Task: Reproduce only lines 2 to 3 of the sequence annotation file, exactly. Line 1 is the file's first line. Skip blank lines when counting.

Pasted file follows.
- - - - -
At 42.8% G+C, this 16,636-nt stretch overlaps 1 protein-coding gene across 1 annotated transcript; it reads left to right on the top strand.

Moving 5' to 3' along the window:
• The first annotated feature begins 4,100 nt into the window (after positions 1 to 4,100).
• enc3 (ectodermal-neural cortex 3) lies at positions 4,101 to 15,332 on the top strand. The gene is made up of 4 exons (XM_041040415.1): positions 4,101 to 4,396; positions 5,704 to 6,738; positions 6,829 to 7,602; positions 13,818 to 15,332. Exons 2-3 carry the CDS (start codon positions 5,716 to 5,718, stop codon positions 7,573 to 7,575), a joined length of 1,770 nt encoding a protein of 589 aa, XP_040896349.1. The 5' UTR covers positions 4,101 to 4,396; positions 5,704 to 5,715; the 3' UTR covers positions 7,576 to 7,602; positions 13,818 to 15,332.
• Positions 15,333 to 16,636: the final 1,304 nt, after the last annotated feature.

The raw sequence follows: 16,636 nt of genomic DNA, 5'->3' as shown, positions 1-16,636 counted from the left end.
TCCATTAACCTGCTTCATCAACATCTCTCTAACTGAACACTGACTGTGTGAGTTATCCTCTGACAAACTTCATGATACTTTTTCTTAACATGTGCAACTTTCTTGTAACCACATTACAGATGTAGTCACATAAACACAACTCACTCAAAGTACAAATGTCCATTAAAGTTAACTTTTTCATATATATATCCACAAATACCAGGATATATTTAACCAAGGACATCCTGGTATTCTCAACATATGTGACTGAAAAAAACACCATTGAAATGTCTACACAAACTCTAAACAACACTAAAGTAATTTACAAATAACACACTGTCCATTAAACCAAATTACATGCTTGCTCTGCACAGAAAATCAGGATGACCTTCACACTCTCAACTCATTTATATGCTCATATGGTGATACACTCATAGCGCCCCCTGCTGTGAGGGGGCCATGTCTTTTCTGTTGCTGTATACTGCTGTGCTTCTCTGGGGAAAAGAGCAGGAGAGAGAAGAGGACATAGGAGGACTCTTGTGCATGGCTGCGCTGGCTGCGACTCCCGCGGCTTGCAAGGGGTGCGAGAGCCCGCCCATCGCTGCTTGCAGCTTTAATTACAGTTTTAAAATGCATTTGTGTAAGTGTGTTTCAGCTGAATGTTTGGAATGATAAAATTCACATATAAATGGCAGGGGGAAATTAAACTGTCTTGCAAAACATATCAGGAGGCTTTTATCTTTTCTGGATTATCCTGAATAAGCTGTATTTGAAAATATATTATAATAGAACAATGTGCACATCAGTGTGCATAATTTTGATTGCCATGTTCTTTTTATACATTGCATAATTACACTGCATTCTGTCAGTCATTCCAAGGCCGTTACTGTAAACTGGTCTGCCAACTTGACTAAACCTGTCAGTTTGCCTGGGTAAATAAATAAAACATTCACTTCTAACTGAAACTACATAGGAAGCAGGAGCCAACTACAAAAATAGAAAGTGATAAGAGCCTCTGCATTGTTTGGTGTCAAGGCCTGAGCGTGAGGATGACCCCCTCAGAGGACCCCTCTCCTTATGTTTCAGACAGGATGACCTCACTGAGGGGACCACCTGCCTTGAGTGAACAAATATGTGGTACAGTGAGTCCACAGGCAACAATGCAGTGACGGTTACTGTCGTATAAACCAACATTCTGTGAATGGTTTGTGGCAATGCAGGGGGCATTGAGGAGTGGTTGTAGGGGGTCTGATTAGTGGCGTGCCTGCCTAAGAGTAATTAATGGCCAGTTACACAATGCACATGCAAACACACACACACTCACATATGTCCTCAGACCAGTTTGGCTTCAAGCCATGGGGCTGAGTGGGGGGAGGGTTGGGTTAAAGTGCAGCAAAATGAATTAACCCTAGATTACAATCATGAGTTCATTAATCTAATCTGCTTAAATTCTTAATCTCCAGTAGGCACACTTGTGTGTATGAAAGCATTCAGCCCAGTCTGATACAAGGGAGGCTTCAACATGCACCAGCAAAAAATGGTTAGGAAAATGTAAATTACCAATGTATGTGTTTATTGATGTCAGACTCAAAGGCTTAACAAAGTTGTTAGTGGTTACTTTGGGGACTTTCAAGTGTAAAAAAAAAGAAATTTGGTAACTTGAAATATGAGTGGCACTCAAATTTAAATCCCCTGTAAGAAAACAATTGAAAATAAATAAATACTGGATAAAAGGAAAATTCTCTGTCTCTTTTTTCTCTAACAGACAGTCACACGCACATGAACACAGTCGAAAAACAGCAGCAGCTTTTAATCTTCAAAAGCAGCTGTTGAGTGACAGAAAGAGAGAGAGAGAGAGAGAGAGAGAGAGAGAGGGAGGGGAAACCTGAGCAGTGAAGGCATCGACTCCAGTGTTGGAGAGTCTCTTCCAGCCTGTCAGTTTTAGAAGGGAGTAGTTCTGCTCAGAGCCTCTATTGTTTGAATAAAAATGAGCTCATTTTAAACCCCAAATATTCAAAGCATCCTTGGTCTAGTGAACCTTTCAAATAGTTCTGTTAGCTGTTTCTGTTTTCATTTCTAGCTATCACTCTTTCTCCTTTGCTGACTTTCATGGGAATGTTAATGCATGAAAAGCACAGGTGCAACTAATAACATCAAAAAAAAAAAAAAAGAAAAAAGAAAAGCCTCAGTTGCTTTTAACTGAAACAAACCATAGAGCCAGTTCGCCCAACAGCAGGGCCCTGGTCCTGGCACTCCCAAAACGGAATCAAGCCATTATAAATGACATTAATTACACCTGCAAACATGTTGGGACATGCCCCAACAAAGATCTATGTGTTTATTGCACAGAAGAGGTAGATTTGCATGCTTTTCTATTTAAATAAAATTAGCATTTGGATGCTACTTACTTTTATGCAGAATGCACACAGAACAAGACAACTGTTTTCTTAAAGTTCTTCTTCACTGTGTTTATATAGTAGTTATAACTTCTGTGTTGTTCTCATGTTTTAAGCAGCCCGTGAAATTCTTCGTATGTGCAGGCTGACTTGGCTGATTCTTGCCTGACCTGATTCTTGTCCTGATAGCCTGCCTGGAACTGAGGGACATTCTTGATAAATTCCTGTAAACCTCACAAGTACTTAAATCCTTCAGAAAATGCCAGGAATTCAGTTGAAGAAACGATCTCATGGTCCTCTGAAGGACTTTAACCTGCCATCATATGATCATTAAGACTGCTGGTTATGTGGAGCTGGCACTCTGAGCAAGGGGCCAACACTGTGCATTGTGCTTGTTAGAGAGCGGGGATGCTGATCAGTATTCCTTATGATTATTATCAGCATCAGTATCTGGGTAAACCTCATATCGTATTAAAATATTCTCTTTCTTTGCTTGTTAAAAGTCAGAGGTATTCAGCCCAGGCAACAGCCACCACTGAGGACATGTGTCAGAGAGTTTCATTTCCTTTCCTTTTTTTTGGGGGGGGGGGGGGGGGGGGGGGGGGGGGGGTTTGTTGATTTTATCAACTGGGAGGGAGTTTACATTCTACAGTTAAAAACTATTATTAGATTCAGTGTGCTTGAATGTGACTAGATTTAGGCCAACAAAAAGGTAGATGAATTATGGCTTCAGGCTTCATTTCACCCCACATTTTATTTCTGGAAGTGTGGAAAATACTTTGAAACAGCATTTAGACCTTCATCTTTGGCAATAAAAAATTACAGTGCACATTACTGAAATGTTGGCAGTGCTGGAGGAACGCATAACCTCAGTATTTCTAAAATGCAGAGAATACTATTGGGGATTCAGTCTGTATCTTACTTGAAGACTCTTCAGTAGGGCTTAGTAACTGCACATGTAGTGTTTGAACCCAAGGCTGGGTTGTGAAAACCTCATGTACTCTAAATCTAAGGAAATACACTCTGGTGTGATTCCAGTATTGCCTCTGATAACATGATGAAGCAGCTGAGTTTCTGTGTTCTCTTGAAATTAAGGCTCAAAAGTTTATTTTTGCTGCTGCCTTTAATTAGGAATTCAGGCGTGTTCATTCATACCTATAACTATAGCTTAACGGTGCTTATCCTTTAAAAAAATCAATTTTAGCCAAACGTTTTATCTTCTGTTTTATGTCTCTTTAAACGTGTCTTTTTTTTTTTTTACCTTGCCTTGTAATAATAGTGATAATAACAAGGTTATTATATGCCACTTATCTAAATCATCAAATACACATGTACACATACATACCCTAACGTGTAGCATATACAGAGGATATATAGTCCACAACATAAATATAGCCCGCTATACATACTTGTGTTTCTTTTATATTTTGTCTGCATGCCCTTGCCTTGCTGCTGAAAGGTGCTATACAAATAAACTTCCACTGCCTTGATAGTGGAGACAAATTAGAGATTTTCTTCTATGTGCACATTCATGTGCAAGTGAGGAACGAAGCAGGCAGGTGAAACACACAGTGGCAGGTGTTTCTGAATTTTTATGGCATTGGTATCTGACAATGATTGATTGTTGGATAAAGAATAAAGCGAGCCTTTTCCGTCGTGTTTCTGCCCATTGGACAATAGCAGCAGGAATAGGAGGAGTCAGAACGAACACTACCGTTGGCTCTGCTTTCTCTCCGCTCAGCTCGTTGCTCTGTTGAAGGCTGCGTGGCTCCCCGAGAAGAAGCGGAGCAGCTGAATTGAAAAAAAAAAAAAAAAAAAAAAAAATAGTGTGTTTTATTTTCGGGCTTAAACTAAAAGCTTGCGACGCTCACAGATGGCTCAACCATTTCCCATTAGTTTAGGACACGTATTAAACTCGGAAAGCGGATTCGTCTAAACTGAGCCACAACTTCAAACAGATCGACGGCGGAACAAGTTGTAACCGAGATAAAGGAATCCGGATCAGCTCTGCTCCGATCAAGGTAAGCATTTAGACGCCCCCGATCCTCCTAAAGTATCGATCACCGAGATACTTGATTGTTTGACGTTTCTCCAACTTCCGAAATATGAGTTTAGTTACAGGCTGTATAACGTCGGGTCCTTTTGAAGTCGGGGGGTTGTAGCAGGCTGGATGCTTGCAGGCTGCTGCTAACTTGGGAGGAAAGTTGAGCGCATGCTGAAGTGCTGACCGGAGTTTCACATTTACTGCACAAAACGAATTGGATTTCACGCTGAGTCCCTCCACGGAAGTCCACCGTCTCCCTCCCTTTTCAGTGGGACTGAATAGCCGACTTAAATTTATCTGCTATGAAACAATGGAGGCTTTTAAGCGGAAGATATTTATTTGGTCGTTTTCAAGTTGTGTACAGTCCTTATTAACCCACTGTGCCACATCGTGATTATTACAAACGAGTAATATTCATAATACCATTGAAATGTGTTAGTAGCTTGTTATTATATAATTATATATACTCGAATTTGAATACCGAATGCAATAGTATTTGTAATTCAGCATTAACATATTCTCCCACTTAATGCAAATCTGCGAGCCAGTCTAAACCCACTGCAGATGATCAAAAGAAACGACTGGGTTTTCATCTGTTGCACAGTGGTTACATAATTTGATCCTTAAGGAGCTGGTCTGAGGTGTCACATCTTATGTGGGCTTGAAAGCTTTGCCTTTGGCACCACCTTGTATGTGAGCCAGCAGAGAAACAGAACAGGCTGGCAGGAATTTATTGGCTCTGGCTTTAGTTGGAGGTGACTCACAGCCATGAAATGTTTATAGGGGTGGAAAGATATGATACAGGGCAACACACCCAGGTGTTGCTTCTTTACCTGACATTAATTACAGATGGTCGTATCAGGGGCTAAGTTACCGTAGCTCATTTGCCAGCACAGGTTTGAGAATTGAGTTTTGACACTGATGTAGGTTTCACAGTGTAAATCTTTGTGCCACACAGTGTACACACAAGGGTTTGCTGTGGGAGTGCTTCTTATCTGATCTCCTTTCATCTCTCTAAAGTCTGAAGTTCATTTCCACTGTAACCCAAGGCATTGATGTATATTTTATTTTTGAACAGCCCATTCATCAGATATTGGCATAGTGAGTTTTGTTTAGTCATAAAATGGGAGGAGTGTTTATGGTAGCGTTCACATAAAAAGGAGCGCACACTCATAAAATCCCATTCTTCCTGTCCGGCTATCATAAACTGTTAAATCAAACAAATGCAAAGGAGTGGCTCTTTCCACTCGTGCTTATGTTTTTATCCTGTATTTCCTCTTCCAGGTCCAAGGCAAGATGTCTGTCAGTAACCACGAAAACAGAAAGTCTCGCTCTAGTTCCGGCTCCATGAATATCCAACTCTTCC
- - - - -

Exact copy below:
Moving 5' to 3' along the window:
• The first annotated feature begins 4,100 nt into the window (after positions 1 to 4,100).